Omega collectors, rejoice! An ultra-rare collection of your favorite watchmaker’s wristwear is up for grabs.
In July 1969, Omega created limited-edition Speedmaster Professional watches to commemorate Apollo 11’s historic moon landing. The first 28 pieces made were reserved for President Richard Nixon (ref. #1) and Vice President Spiro T. Agnew (model #2), as well as the 26 astronauts who paved the way for moon landings via Mercury, Gemini, and Apollo programs. Three of those watches will soon be up for grabs—no spaceflight required.
The coveted watches are now taking bids online in RR Auction’s Space Exploration and Aviation sale ending April 20. The Boston-based auctioneer will offer 949 items in the sale including Skylab memorabilia, satellite and space probes, as well as rare items linked to astronauts like Neil Armstrong. Up to nine bids have already been placed on Speedmaster references 9001, 9002, and 9003 leading the sale with estimates ranging from $100,000 to $350,000.
Only 19 of the 26 astronauts attended the gala dinner where the commemorative Speedmasters, made for living and deceased astronauts, were gifted. The Apollo 12 crew was stuck in quarantine post landing and the Apollo 1 crew was being recognized posthumously at the time. Models presented to astronauts Ron Evan and Alan Bean, as well as to Gus Grissom (commander of Gemini III) are now leading RR Auction’s sale with unique features. On the caseback of each piece is a specially engraved quote, the name and missions of the astronaut, and a “unique number” marking when the astronaut flew to space.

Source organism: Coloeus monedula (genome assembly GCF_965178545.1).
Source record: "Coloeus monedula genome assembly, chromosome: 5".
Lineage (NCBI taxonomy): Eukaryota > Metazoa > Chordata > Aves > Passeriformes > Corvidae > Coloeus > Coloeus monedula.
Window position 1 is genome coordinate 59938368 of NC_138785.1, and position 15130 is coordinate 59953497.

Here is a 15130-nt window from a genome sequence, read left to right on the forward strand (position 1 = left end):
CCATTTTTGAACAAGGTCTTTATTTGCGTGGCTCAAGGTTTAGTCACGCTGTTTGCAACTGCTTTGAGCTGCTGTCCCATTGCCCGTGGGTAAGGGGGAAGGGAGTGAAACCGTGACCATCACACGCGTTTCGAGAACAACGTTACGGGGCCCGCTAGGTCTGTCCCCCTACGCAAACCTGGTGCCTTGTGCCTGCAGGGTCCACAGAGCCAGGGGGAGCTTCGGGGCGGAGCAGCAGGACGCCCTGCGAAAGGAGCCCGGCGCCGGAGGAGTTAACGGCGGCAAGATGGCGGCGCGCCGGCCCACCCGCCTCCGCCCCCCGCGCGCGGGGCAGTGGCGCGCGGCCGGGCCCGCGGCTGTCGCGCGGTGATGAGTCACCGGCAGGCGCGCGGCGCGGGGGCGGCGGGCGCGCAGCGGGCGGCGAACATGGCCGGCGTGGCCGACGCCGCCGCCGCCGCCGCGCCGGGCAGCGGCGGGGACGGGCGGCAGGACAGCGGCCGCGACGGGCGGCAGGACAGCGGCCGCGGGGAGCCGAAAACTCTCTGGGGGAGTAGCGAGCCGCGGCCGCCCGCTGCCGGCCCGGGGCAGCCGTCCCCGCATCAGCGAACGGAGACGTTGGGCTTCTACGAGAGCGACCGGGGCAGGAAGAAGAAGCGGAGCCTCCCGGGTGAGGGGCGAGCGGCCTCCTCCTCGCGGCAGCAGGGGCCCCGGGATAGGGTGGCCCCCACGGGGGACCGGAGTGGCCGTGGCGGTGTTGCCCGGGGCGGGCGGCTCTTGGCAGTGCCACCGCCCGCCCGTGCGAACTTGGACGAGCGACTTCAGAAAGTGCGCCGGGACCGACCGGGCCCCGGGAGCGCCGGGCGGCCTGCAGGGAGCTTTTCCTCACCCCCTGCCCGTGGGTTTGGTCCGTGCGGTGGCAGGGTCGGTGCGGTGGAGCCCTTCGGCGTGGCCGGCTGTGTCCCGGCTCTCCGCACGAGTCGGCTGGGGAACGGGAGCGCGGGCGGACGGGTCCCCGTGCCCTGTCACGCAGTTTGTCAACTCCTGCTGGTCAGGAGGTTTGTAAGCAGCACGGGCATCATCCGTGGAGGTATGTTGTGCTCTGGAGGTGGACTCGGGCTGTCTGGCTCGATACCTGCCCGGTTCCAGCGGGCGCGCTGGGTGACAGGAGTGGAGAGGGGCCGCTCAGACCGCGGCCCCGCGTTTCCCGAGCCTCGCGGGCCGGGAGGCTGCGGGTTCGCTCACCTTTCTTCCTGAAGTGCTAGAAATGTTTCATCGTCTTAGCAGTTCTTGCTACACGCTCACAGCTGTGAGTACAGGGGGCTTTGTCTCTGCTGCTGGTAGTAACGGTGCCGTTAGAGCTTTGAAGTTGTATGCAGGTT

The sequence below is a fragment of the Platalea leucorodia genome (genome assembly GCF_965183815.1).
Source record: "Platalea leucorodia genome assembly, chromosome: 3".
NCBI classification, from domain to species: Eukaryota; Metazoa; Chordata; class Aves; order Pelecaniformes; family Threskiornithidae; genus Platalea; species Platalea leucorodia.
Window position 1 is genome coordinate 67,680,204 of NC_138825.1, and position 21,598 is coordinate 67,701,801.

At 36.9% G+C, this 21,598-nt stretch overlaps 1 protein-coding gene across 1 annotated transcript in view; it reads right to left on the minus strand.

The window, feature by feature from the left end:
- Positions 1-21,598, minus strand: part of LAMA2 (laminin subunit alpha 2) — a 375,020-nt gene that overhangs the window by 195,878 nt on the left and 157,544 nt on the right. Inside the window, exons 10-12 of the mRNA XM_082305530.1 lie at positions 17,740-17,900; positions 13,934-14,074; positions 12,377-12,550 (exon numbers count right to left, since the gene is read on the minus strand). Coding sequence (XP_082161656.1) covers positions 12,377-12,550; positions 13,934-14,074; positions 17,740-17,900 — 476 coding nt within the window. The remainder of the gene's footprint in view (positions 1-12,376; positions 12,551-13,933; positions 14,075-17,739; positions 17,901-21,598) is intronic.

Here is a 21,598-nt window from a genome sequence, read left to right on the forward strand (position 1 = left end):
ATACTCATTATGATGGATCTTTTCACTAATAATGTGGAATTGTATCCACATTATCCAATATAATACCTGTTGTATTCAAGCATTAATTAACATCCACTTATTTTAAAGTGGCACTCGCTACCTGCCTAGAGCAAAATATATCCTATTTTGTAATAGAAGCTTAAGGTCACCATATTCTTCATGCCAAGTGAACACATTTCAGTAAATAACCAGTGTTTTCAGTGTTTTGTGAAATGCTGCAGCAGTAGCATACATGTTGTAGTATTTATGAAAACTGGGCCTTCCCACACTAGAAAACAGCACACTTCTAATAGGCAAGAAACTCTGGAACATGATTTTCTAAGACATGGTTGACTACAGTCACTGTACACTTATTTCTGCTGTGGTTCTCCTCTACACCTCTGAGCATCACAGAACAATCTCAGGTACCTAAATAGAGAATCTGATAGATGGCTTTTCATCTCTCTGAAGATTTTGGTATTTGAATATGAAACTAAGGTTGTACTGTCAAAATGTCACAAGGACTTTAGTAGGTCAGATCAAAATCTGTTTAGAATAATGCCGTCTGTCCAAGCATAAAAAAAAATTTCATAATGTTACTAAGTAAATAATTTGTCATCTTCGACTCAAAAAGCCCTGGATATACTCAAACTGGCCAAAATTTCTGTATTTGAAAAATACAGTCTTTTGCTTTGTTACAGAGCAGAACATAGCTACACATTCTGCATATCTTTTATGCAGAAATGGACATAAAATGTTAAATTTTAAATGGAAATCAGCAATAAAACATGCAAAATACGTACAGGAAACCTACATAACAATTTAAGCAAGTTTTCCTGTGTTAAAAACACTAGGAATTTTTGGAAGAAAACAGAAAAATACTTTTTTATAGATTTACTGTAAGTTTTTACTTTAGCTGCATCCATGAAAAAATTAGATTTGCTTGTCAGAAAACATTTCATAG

The late commander Grissom’s Speednaster is the top lot in the sale and is estimated to fetch over $350,000 at auction. His family accepted the 18-karat gold watch at the dinner on November 25, 1969 in Houston, Texas. It is uniquely distinguished by the fact that it may be the lowest-numbered example to ever reach market as reference #3, following behind Nixon and Agnew’s pieces. “It’s a stunning timepiece, honoring an astronaut who gave the ultimate sacrifice—his life—for the American space program,” says Bobby Livingston, executive VP at RR Auctions.
Alan Bean became the fourth person to walk on the moon via Apollo 12 in 1969. He was able to receive and sport his Omega Speedmaster, after following in the footsteps of Neil Armstrong and Buzz Aldrin. Ron Evans, however, was part of Apollo 17’s space crew and was presented a Speedmaster with a new set of numbers not part of the original 28 examples. Crews of Apollo 14 through 17 were gifted Speedmasters (numbers 1001-1008) in 1972 to 1973 with a special inscription that reads: “To mark man’s conquest of space with time, through time, on time.” Bean and Evans’s watches have high sales estimates of $200,000 and $100,000, respectively.
You can place your bids now for all three watches part of the Space Exploration and Aviation auction now on the RR Auctions website.